First, the numbers. The country's industrial output shrunk by a staggering 4.3 per cent for the second month on the trot in September, recording its worst performance since the present series was launched in April 2012. In fact the decline was the steepest in eight years, and was only surpassed by a bigger drop way back in October 2011.
What triggered such a huge fall?
Major loss in manufacturing output and a deepening slowdown in capital goods production, among other factors, are the key reasons behind the latest contraction, which was much higher than the 1.4 per cent fall in August.
In fact, the data released on Monday shows that the Index of Industrial Production (IIP) fell by the highest margin since October 2011.
Beside this, mining output also fell by 8.4 per cent and electricity generation by 2.6 per cent in September.
September saw the manufacturing sector, which accounts for 78 per cent of the IIP index, slow down to a much greater extent. That month, the sector's output contracted by 3.9 per cent, which was much higher than the 1.6 per cent contraction in August.
Of the 23 sub-sectors within manufacturing, 17 recorded year-on-year contractions, up from 15 in the previous month. The IIP database showed that the contraction spread across all segments of the automobile sector, with motor vehicle production dipping by 25 per cent.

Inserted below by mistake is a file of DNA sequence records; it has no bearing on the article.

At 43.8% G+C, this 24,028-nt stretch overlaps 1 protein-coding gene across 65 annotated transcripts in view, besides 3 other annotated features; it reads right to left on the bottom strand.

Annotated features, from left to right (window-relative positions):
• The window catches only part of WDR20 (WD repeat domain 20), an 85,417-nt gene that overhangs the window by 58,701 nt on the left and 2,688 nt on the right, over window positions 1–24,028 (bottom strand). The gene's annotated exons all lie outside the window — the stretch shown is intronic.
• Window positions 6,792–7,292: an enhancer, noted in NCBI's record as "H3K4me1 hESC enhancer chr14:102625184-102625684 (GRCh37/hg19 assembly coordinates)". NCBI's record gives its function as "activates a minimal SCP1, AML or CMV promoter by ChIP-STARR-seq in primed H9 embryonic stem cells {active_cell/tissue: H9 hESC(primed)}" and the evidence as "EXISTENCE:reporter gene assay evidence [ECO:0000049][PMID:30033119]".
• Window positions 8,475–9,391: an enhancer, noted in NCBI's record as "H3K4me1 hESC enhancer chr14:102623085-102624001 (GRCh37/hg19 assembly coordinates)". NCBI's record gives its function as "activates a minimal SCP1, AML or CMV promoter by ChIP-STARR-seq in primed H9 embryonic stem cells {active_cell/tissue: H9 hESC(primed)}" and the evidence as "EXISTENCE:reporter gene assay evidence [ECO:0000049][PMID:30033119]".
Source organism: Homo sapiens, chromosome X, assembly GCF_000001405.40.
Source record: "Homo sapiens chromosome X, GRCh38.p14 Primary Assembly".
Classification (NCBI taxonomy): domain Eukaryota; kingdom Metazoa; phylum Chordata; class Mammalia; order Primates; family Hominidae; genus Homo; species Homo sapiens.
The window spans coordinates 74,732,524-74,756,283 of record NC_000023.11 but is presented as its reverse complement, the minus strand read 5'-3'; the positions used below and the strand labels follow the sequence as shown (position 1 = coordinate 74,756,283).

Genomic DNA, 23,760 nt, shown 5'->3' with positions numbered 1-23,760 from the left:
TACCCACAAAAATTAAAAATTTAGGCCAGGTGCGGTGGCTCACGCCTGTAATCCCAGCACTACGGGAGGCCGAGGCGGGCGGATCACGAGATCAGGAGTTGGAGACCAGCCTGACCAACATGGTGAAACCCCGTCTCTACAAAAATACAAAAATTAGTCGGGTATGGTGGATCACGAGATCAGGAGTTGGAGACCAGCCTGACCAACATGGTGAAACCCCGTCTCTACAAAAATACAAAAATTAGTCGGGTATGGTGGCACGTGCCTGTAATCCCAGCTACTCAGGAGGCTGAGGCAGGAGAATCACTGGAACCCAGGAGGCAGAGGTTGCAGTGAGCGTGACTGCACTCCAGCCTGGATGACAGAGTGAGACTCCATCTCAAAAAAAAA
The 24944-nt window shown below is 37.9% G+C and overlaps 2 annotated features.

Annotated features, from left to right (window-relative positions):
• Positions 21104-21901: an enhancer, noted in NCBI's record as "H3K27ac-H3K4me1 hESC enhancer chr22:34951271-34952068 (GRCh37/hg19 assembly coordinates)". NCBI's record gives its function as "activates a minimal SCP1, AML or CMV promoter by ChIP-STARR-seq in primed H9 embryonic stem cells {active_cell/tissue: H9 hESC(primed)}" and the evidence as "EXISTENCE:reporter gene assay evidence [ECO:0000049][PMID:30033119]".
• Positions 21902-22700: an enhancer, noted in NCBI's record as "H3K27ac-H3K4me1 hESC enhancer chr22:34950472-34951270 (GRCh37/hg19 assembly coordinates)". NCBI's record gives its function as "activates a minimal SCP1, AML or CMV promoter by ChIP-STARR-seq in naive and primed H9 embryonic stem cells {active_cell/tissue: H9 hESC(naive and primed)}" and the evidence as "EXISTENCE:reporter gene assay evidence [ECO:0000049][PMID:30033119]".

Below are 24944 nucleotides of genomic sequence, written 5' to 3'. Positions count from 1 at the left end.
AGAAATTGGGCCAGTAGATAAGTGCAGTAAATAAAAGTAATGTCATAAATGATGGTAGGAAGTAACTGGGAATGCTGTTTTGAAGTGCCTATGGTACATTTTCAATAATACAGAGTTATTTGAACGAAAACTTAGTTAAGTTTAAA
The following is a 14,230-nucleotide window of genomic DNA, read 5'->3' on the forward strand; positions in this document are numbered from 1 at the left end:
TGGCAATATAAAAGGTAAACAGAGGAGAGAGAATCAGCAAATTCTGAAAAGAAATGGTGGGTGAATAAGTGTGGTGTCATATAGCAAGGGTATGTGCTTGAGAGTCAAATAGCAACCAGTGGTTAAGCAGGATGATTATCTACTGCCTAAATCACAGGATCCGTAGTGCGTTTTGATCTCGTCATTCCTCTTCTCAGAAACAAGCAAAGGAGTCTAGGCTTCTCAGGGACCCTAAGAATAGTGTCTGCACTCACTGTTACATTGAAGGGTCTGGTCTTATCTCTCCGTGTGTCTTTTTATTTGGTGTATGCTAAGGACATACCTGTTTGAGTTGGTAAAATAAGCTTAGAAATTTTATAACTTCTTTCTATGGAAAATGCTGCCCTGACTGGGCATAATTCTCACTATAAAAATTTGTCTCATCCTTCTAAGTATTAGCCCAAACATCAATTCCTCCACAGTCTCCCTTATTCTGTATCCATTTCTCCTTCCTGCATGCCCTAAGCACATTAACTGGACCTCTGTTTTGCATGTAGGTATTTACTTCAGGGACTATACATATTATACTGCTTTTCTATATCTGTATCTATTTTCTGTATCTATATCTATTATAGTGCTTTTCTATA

Auto components, commercial vehicles and two-wheelers were flagged by the government as sectors pulling the overall IIP growth down.
However, machinery production was down 18.2 per cent and the production of electronic goods remained contractionary, declining by 10.6 per cent in September. This, even after the government gave boost to manufacturing in a sustained manner over the past one year, through a series of benefits and a phased manufacturing programme aimed at reducing electronic imports.
The capital goods segment contracted 20 per cent in September after a 21 per cent fall in August.
Production in the category remained muted for the eighth-straight month despite government efforts to open up even more sectors to easier foreign direct investment (FDI) flows earlier this year.
How have economists reacted to the crisis?
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